If Memory Serves Review
If Memory Serves is a 2016 silent movie about a couple separated by a tragedy and the quest it takes to reunite them. Using a style of filmmaking that evokes the best of early cinema to a brand new generation.
From the Twin Cities Film Festival: If Memory Serves is written and directed by Andrew DeVary. Set around the time of WWI. The story follows a young soldier who has been drafted to go into battle right around the same time his girlfriend has just been injured in a car accident. She awakens with no memory and a shady doctor who pretends to pose as her husband. Thinking his lover has died( because that’s what the evil doctor told him in a letter). The man returns home and is surprised to find out that she is very much alive but with no memories of him. How will he make her remember the love they once had.
What I described may seem kind of dark and sad, it really isn’t. While this movie does have moments of being dramatic at times. This is very much a high spirited comedy with some terrific examples of physical comedy that both Buster Keaton and Charlie Chaplin would be proud of. I don’t have any information about the cast members, but they all did a fantastic job. Not just our two lovers and the evil doctor. But the two bumbling police officers, the homeless man who has a hidden treasure, the pan handler and many other supporting roles were all really good.
If Memory Serves is a really good homage and tribute to classic silent cinema. In some ways it even surpasses the 2011 Academy Award winning film The Artist. That movie was set in Hollywood and it was all about silent movies going into sound. However,this feature feels like it was made in the actual time it was set in. As much as I love The Artist and it’s way of making silent movies hip again. I don’t think studios at the time were releasing movies about actors having trouble going into talkies.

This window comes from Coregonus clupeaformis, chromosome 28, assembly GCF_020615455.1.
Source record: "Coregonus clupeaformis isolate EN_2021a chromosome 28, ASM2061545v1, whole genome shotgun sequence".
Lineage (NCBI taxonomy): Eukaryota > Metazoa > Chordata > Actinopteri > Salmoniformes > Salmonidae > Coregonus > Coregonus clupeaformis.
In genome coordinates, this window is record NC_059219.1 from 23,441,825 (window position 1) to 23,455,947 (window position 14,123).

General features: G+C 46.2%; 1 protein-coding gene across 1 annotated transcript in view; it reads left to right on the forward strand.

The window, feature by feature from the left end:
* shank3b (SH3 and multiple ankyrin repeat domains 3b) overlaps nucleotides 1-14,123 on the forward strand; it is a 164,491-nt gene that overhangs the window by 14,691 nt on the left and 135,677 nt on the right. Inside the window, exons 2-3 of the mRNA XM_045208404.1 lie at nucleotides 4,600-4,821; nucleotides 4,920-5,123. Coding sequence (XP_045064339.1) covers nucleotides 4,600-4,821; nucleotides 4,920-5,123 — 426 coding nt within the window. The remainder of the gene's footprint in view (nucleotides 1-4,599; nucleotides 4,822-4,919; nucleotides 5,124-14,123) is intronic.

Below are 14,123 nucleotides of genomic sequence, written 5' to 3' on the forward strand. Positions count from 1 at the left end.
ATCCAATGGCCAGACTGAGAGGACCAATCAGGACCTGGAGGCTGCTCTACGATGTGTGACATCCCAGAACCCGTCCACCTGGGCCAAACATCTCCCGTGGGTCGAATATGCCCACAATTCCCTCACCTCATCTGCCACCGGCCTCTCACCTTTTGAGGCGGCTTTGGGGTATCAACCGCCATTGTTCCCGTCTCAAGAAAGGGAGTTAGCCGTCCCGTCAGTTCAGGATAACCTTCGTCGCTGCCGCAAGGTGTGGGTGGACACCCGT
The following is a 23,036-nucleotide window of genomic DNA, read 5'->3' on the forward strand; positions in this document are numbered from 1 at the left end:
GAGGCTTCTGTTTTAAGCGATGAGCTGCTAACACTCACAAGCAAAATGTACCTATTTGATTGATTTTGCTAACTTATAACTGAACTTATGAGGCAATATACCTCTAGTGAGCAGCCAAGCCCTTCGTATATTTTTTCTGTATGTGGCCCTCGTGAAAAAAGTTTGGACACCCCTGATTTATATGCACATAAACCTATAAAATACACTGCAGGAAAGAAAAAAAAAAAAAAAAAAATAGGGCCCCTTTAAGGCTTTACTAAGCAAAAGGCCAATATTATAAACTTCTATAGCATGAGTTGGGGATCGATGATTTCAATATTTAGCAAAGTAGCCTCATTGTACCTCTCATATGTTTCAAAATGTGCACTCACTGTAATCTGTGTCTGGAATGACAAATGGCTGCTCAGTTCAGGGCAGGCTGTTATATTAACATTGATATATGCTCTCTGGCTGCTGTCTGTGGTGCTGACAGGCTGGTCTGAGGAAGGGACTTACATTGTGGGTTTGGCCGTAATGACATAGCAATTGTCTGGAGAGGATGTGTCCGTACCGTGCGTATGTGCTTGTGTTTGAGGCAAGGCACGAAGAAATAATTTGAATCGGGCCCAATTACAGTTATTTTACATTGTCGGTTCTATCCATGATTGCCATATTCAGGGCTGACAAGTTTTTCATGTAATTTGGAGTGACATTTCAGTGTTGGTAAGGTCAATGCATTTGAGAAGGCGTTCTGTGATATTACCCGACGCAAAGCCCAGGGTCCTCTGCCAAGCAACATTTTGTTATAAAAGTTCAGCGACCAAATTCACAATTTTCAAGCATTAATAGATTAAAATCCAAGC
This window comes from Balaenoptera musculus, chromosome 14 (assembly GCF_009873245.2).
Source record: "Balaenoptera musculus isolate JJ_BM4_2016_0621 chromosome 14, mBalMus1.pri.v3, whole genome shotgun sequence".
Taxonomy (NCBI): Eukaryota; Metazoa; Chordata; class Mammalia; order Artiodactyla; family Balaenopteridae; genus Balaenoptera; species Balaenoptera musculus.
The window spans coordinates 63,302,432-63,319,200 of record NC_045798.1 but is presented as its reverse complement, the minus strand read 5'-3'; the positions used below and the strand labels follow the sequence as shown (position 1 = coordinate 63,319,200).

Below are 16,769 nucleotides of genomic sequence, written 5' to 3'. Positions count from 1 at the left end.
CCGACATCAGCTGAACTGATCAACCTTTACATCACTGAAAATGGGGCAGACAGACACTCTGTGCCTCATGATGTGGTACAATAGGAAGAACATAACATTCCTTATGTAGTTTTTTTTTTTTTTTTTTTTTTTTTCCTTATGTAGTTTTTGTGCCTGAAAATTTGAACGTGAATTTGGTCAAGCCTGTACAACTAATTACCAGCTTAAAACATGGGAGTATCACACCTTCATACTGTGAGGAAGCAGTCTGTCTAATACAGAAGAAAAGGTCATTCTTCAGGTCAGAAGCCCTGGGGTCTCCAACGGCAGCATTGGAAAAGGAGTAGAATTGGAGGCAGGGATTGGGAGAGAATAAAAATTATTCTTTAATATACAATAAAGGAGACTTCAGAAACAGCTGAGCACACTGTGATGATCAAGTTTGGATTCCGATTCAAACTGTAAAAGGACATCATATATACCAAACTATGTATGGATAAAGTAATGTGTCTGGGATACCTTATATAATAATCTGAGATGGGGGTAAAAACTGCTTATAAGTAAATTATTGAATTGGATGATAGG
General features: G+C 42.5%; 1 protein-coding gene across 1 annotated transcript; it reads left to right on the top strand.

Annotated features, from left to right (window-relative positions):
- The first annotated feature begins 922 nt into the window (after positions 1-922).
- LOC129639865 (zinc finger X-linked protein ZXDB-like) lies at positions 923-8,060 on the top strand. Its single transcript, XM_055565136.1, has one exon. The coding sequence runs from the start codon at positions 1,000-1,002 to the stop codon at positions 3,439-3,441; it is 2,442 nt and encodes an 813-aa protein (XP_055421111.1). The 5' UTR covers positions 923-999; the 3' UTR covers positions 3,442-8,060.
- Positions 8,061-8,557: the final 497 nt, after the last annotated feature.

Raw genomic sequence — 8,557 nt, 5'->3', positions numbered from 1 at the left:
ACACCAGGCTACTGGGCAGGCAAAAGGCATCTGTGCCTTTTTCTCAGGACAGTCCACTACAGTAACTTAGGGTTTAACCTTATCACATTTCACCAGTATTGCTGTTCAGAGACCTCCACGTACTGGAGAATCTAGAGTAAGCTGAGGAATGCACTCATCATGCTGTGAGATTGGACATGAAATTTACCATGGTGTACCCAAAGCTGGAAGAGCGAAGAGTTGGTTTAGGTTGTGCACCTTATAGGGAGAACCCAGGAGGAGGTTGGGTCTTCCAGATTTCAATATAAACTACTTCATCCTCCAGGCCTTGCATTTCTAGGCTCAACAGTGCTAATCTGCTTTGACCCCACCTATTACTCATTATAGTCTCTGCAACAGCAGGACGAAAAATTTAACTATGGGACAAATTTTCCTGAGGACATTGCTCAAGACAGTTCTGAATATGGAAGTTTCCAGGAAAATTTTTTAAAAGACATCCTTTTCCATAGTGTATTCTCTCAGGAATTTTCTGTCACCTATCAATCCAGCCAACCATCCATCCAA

If Memory Serves is at a decent enough length, but I feel the movie spent more times on other characters rather than our two leads. I never felt the story about the homeless guy wanting to reunite with his family nor the other one about another soldier who becomes somewhat jealous of our main hero had any weight or real connection to the main plot. They almost feel like those elements could be their own story.
Making a silent black and white film especially in this day and age of big effects driving blockbusters shows a lot of integrity on the filmmakers part. Even though everything was shot digitally. The way the actors move on screen, you would think that it was shot using the same original cameras from back than. The movie does feature sound, but it’s not used as cheap gimmick. It actually works in the context of the plot. At just over an hour and eleven minutes. If Memory Serves could serve as a good throwback to a style of filmmaking that has long gone but should never be forgotten.
If Memory Serves Review
Director(s): Andrew DeVary